Wednesday, January 26, 2011

(Interior of La Cucina di Garga, via San Zenobi 33 A/r, Firenze, and grilled octopus entree / photos by Peggy Harrison)

As I promised in my newly published Tuscany and Umbria, this and subsquent posts are devoted to my favorite places to eat out in these two regions of Italy. I am constantly asked, by friends, family members, colleagues, and fans for dining recommendations, and it's a relatively easy request to satisfy: I have a lot of descriptive notes, I save business cards, I read and save a lot of reviews, and I am an accomplished home cook with a number of Italian cookbooks in my cucina. But over the years since the first book in my series was published (2000), I've struggled somewhat with recommending places to eat, and I haven't been able to put my finger on exactly what was bothering me about this until very recently. And it is simply this: when I make a recommendation, I'm not at all saying "this is the best place in Umbria" or "you must eat at this restaurant in Florence" or "if you don't eat here you're making a big mistake." Additionally, I'm not necessarily always looking for places where tourists don't go, or places that are "secret," or places that are far away from the sites that tourists want to see. What I want, and what I think just about everybody wants, is good food. If good food is found at a trattoria that's popular with tourists, then so be it. Who cares? It may also be found at a tiny neighborhood hole-in-the-wall, a refined country inn, a renowned expensive restaurant, at a winery, and a corner pizzeria, all of which is also fine. I like keeping in mind a sentence I read in an old issue of Wine Spectator, which reads, "In the faintly heady air of Florence, even a quick stop for a snack can easily turn into a long, lazy celebration of food and wine." This is really the point, and it doesn't matter where you may have your long, lazy celebration of food and wine.

I think a lot of travelers sometimes spend so much time searching for the supposed non-touristy places to eat that they miss wonderful food right in front of them. What's ideal, of course, are places where both locals and tourists are happy, where Italians aren't overwhelmed by foreigners and the foreigners feel they've chosen a place that is clearly held in some regard by the locals. Florence is home to a number of places like this, and today's post is devoted exclusively to my favorite eating establishments in this city. I believe that when traveling, meals are equally as important as all the other things you do on your trip, and they deserve the same amount of attention and research. A lousy or mediocre meal can nearly ruin my day, so even though I allow for a few spontaneous meals, I always plan out where I want to eat on each day of my trip and make reservations if necessary (I either reserve myself before I leave or ask the concierge to make the reservations). If you are planning a trip to Florence soon, I think you're lucky because I think the city is best appreciated in winter, and many seasoned travelers to Florence will tell you this, too. With no humidity, authoritative sun, or masses of tourists it is an absolute pleasure to stroll around the Centro and duck into warm and cozy places to eat, museums without long lines (even the Uffizi), and shops with enticing windows. You may not have the opportunity to eat outdoors, but this will be the only thing you'll miss about meals in winter.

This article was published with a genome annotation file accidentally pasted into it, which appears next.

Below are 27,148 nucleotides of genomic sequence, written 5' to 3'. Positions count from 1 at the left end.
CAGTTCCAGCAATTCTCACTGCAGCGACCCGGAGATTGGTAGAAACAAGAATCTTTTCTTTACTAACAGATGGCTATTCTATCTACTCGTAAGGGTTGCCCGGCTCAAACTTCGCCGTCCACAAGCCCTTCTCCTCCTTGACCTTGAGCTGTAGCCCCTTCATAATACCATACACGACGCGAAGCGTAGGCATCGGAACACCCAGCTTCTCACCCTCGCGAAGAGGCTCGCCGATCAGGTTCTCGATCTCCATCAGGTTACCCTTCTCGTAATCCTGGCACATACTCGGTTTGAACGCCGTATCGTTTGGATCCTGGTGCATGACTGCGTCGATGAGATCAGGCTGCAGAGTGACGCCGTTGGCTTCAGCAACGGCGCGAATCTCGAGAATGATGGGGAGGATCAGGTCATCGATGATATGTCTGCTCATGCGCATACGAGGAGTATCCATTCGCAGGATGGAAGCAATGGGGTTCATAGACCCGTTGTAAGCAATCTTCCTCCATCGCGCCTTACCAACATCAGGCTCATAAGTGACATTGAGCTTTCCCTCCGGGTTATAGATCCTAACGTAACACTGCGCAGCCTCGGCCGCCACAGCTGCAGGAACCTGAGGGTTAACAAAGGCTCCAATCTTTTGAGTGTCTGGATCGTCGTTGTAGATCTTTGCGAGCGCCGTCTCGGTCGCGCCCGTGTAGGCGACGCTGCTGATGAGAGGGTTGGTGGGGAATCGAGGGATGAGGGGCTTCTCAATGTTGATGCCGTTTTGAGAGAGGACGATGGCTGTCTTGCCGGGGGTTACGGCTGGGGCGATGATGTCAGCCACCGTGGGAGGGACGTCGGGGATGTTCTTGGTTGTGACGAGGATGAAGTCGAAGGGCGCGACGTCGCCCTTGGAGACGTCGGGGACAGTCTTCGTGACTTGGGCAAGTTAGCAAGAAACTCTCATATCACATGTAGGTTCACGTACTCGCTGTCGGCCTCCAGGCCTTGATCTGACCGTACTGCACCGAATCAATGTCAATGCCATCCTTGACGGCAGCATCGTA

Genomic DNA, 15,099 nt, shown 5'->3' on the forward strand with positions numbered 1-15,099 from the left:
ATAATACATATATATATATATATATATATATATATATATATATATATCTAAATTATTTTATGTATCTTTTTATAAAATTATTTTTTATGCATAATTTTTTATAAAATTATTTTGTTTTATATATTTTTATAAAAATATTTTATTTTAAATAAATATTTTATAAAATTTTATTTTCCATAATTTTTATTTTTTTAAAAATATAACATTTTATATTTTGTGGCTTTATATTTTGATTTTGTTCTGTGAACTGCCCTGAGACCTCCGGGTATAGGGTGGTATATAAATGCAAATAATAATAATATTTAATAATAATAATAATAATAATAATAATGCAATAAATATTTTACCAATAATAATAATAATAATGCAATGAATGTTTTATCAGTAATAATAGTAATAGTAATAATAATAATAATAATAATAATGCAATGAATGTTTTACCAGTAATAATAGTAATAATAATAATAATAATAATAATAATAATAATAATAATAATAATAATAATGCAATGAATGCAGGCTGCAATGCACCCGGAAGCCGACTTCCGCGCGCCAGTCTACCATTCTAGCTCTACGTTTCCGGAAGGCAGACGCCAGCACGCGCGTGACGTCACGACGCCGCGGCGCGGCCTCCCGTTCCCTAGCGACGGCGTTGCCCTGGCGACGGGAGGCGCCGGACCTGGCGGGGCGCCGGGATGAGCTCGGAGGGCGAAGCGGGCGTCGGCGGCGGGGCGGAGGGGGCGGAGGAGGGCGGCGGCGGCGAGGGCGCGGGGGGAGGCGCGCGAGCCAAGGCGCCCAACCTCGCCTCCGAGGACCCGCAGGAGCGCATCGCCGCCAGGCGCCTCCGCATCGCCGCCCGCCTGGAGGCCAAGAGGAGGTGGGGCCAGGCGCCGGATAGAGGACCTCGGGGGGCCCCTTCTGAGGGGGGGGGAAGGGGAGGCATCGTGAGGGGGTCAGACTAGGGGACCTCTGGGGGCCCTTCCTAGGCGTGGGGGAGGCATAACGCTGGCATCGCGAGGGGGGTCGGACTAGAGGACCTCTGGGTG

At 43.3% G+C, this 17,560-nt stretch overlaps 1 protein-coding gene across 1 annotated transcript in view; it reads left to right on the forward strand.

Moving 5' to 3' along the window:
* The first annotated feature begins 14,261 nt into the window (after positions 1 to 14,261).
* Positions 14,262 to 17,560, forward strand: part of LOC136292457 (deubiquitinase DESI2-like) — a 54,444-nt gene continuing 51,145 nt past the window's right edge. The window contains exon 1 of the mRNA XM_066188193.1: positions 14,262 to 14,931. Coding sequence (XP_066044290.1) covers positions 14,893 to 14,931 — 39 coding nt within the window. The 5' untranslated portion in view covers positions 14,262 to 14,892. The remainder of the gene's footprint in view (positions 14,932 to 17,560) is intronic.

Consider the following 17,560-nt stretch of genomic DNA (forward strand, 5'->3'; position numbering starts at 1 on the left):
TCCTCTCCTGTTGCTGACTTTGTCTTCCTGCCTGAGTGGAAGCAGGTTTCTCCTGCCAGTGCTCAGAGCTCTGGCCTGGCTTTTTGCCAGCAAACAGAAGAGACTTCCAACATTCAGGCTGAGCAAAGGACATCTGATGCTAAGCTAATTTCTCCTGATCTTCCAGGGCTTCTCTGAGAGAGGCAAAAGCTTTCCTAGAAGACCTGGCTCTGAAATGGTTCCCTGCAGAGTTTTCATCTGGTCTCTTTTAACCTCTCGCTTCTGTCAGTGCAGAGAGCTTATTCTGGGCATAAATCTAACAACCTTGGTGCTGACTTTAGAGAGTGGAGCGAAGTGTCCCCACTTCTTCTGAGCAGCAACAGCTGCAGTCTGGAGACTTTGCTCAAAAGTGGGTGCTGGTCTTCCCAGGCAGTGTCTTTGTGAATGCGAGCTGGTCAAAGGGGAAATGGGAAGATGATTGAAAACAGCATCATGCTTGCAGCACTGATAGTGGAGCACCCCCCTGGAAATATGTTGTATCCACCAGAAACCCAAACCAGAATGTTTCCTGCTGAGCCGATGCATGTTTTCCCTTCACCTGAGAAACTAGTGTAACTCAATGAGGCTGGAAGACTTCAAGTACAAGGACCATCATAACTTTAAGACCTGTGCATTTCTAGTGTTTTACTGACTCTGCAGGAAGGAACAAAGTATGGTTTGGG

Since I began with two photos of Trattoria del Garga I will recommend it first. Garga is neither new nor a secret. It opened in 1979 (though not in the via del Moro location) under the direction of Canadian-born Sharon Oddson and Florentine Giuliano Gargani, known as 'Garga' to his friends. The interior is a wildly colorful, convivial, fun, and warm space and though the kitchen has been described often as chaotic, positively delicious dishes emerge from it for eager locals and visitors. The first time I went with my fellow foodie friend, Amy, we shared the house salad, consisting of avocado slices, arugula, pine nuts, tomatoes, and thin slices of Parmigiano-Reggiano, which was just so good. I was happy to later discover that the recipe was included in Williams-Sonoma's Foods of the World: Florence cookbook, written by one of my favorite food writers, Lori Zimring de Mori, whose work is also featured in my book. Everything Amy and I ate that night was good. Not extraordinary, but Garga doesn't strive for the extraordinary, just high quality ingredients prepared well. On a later visit I tried the grilled octopus, in the photograph above, and it was outstanding. And again, and on repeated visits, everything was really, really good. Service and wine, too. At Garga, you feel like there's party going on every night and everyone's invited. And a very great thing is that you can feel like a part of the extended Garga family by taking cooking classes with Oddson. La Cucina del Garga (e-mail: / (39) 055.211.396) offers three classes, a Florence Day Class, a 4-Day Tour, and an 8-Day Tour. The Florence class takes place either in the Garga kitchen or in Sharon's kitchen at her nearby home and participants make a four-course meal and share it afterwards. Classes are held Monday through Saturday, from noon to 4:30, and the price is 155 euros, cash only. The two Tours are held in the southern Tuscany countryside at Santa Margherita, a casa colonica, a farmhouse dating from the 1800s. Depending on which Tour you choose you not only cook meals but can taste olive oils and wines, watch the making of pecorino, and visit La Foce, one of my most favorite places in all of Italy (read much more about it in my book). It can still be difficult to secure a reservation at Garga on short notice, so I recommend reserving in advance: (39) 055.239.8898. And, if you can't score a reservation, or a place in one of the cooking classes, at least there is Sharon's book: Once Upon a Tuscan Table: Tales and Recipes From Trattoria Garga (with Rena Bulkin, Camino Books, 2006).